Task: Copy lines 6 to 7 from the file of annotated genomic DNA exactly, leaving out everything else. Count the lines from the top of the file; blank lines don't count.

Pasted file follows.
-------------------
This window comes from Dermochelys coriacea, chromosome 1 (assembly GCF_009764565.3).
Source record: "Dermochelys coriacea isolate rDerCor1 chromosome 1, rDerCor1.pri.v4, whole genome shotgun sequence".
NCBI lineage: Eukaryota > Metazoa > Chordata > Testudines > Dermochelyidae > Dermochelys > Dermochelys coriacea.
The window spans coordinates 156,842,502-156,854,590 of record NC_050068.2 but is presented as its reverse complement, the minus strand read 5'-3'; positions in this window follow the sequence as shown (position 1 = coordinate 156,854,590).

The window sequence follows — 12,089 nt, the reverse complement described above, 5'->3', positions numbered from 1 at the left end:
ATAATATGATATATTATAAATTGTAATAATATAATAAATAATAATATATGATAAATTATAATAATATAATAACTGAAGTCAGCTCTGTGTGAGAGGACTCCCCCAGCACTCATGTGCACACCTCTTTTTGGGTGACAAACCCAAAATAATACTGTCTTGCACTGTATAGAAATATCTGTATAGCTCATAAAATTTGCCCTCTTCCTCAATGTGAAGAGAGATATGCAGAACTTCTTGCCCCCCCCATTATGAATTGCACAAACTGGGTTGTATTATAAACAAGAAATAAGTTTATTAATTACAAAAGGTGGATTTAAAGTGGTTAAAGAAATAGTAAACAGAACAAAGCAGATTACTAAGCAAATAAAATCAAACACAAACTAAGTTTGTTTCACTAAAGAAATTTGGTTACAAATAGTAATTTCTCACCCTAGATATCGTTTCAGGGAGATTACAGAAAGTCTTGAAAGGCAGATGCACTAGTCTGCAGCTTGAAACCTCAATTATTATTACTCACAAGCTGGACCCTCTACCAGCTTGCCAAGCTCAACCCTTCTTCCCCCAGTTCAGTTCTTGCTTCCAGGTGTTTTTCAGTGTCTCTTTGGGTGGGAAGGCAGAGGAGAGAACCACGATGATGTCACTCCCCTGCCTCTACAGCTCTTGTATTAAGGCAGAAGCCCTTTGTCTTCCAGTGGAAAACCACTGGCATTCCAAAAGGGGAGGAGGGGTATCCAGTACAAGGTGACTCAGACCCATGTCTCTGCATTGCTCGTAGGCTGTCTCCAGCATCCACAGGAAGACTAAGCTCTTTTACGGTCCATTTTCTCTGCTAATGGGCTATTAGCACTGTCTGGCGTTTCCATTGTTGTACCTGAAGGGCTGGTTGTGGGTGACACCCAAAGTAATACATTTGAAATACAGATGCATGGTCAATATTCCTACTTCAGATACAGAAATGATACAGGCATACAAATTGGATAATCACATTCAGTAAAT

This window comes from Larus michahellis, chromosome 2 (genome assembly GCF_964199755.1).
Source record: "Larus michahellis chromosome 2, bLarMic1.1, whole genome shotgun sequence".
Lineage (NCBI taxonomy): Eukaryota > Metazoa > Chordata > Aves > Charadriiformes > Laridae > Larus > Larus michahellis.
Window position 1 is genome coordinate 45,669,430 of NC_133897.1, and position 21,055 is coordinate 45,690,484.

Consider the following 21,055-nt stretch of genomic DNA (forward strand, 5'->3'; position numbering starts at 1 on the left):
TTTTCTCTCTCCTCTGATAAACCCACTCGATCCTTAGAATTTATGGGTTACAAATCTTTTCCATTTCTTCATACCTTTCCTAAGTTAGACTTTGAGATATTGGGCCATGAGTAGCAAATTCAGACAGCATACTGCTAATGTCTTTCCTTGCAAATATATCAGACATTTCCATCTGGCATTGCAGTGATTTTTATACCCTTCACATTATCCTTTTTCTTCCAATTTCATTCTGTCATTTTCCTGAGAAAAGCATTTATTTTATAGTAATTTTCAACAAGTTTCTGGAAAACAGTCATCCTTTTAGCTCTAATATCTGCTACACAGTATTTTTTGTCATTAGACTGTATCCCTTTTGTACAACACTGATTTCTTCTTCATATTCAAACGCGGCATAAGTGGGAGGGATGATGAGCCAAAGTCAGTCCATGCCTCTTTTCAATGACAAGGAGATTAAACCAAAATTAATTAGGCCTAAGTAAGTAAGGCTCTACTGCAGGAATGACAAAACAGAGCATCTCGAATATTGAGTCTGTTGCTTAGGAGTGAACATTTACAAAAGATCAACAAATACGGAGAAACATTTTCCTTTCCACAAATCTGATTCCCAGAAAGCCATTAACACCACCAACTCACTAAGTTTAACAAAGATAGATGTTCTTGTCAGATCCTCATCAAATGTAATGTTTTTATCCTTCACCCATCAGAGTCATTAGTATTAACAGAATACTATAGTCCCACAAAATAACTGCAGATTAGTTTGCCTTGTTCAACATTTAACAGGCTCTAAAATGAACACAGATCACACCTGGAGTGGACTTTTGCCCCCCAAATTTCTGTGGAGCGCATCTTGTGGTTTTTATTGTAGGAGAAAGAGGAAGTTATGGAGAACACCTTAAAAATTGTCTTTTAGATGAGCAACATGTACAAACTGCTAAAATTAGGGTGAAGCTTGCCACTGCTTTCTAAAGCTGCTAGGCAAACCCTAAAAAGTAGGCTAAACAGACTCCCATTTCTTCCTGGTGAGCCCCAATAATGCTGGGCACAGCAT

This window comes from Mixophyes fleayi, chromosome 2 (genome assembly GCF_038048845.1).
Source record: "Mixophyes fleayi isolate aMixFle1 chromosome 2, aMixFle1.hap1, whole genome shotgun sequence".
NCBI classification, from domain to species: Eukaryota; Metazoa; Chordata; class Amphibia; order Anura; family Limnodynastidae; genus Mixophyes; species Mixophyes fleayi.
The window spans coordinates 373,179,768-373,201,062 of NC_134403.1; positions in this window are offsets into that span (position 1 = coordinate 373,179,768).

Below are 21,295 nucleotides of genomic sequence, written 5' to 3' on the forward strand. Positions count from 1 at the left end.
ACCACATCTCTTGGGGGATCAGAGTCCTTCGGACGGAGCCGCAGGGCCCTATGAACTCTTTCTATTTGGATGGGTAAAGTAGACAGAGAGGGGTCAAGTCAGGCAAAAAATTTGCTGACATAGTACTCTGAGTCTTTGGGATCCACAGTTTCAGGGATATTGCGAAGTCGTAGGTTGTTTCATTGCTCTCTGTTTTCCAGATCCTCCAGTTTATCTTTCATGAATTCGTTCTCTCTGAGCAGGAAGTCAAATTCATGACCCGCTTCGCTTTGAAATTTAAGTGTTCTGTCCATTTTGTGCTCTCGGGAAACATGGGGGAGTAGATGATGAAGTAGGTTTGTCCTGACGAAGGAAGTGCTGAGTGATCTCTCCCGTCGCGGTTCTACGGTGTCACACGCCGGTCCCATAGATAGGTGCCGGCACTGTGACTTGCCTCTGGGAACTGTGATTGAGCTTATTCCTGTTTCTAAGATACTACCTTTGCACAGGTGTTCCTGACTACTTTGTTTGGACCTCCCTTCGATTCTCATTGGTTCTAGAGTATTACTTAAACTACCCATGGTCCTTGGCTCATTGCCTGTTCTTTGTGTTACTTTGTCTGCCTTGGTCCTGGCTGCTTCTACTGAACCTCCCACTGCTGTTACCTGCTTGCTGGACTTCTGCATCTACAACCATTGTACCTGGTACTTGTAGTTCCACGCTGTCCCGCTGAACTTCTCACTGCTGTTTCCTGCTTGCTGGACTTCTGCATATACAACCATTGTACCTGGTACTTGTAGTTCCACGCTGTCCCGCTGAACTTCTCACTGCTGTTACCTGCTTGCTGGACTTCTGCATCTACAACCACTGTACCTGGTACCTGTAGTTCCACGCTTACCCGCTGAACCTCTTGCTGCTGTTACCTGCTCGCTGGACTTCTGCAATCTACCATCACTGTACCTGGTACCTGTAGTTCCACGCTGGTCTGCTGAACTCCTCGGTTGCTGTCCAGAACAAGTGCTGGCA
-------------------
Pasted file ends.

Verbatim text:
ATAATATGATATATTATAAATTGTAATAATATAATAAATAATAATATATGATAAATTATAATAATATAATAACTGAAGTCAGCTCTGTGTGAGAGGACTCCCCCAGCACTCATGTGCACACCTCTTTTTGGGTGACAAACCCAAAATAATACTGTCTTGCACTGTATAGAAATATCTGTATAGCTCATAAAATTTGCCCTCTTCCTCAATGTGAAGAGAGATATGCAGAACTTCTTGCCCCCCCCATTATGAATTGCACAAACTGGGTTGTATTATAAACAAGAAATAAGTTTATTAATTACAAAAGGTGGATTTAAAGTGGTTAAAGAAATAGTAAACAGAACAAAGCAGATTACTAAGCAAATAAAATCAAACACAAACTAAGTTTGTTTCACTAAAGAAATTTGGTTACAAATAGTAATTTCTCACCCTAGATATCGTTTCAGGGAGATTACAGAAAGTCTTGAAAGGCAGATGCACTAGTCTGCAGCTTGAAACCTCAATTATTATTACTCACAAGCTGGACCCTCTACCAGCTTGCCAAGCTCAACCCTTCTTCCCCCAGTTCAGTTCTTGCTTCCAGGTGTTTTTCAGTGTCTCTTTGGGTGGGAAGGCAGAGGAGAGAACCACGATGATGTCACTCCCCTGCCTCTACAGCTCTTGTATTAAGGCAGAAGCCCTTTGTCTTCCAGTGGAAAACCACTGGCATTCCAAAAGGGGAGGAGGGGTATCCAGTACAAGGTGACTCAGACCCATGTCTCTGCATTGCTCGTAGGCTGTCTCCAGCATCCACAGGAAGACTAAGCTCTTTTACGGTCCATTTTCTCTGCTAATGGGCTATTAGCACTGTCTGGCGTTTCCATTGTTGTACCTGAAGGGCTGGTTGTGGGTGACACCCAAAGTAATACATTTGAAATACAGATGCATGGTCAATATTCCTACTTCAGATACAGAAATGATACAGGCATACAAATTGGATAATCACATTCAGTAAAT

This window comes from Larus michahellis, chromosome 2 (genome assembly GCF_964199755.1).